The Duchess of York, 61, revealed during the Monday, August 16, episode of the “Tea With Twiggy” podcast that the queen, 95, has been her “greatest mentor” and the “person who believes in me” even after she divorced Her Majesty’s second son, Prince Andrew, in 1996.
“I think to myself that honestly, my mother-in-law has been more of a mother to me than my mother,” Ferguson explained, noting her mother wasn’t really in her life growing up. “[She’s] never faltered.”
The duchess’ mother, Susan Barrantes, left their family when she was a child (divorcing her father in 1974) and moved to Argentina with new husband Héctor Barrantes. She later died in a car crash in 1998.
“I lost my way. I became deeply insecure [after my mom’s passing],” Ferguson said on Monday. “I suppose it wasn’t until my lovely ex-husband, lovely Andrew, that [I found my voice]. He always believes in me.”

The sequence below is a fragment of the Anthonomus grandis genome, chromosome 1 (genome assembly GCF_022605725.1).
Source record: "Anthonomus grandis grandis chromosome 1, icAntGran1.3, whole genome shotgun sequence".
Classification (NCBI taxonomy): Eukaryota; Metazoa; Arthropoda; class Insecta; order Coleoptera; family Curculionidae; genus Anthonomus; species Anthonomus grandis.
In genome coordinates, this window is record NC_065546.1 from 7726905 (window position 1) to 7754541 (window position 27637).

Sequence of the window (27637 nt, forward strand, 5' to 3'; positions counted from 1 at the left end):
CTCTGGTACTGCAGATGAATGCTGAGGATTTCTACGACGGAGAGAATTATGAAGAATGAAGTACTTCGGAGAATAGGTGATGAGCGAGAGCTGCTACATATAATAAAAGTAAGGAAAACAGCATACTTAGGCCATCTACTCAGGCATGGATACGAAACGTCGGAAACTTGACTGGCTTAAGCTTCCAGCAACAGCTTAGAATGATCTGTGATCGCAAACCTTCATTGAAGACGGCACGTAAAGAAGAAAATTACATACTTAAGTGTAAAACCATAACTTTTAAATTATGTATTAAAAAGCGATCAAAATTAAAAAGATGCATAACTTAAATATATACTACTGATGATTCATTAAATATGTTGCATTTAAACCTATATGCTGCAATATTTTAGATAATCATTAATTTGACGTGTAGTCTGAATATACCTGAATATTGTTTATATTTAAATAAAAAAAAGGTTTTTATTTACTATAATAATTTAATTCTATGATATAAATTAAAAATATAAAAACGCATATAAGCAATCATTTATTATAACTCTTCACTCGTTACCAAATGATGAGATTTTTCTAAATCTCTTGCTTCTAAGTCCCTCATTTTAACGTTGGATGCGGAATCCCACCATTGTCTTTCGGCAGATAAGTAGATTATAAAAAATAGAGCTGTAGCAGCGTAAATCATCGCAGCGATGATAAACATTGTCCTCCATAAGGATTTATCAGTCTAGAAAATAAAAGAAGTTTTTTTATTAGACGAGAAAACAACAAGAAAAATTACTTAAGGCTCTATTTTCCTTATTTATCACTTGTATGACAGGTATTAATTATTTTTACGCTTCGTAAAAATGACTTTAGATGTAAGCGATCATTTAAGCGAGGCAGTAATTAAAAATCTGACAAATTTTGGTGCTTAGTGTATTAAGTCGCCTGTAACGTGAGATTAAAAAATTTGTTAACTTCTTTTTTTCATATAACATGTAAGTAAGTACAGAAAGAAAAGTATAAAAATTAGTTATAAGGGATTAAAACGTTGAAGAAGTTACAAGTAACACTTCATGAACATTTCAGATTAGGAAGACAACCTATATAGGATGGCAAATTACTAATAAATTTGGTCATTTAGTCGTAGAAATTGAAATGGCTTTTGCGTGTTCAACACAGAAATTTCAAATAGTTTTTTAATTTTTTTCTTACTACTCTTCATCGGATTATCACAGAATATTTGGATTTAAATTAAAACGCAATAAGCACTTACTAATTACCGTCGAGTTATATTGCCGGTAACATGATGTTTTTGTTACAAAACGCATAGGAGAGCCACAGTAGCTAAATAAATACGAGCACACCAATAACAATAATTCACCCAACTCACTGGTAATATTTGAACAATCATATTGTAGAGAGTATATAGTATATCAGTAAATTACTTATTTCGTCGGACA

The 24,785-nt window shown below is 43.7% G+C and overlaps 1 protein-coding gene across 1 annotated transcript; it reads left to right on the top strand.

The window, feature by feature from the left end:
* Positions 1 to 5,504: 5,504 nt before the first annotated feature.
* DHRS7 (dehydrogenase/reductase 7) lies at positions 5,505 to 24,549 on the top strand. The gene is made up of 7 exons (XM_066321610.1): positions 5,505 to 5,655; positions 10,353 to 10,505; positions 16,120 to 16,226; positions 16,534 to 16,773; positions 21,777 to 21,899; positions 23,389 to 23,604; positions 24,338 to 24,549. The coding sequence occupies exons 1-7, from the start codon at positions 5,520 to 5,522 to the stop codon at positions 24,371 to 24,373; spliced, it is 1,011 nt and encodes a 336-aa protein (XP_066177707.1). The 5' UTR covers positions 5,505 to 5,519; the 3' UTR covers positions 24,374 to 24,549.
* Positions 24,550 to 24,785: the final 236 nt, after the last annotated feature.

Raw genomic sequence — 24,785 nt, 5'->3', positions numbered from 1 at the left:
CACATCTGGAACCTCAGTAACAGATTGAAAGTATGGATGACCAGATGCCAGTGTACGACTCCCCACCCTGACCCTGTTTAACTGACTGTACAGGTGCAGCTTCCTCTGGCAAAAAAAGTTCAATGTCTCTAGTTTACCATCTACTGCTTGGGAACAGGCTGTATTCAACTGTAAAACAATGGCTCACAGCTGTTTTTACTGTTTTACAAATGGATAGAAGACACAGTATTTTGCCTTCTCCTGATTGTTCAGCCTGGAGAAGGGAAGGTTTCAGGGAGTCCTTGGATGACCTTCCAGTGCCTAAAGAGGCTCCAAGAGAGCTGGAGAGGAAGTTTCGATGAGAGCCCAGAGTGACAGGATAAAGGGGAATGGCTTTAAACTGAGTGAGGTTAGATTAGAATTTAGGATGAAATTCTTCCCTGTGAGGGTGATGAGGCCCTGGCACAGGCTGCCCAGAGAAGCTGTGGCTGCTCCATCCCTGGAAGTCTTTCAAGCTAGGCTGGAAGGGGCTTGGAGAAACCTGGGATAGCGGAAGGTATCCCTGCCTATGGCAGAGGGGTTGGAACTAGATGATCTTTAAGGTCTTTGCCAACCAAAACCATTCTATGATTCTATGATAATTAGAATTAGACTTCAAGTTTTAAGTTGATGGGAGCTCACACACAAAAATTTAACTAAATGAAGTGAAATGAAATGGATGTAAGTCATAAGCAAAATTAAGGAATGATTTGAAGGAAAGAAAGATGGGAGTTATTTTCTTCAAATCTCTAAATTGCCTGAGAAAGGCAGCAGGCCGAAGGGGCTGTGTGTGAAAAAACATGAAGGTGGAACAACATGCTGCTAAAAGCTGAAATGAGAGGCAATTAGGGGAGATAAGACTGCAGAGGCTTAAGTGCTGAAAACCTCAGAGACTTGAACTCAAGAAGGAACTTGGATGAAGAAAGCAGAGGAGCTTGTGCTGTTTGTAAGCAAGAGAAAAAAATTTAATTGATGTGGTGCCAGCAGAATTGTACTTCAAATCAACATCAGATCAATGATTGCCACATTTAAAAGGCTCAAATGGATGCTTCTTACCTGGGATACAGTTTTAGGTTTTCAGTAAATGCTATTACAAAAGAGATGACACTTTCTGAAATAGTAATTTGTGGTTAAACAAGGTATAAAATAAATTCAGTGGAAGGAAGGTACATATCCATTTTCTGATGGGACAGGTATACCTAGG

“I absolutely admire the incredible way Her Majesty is so modern. And how flexible, and how understanding, and how forgiving and how generous,” she said. “And kind. I absolutely think there is no greater mentor. The consistency of Her Majesty has been a great honor. A huge honor. Makes me want to cry.”
Ferguson previously told Us Weekly about her decision to be a hands-on parent and grandparent following the absence mother as a child.
“Having not had my own mother around, I’ve always been determined to be a very present mother with my children, and I know Eugenie will be the same with hers,” she exclusively told Us in January before 31-year-old Eugenie welcomed her first child, son August, with husband Jack Brooksbank, the following month. “She is incredibly empathetic and will be a great mother. She is a very strong and determined person, always looking for the truth in all she does.”
The Adventures of Charlie, Blue and Larry the Lamp Post author, who dedicated her most-recent children’s book to her first grandchild, noted that her bond with her two girls has always been strong.
“I have always been so close to my girls and it is such a joy to see them embarking on this next phase of their lives,” she added. “We call ourselves the tripod and it’s a real honor to see them grow.”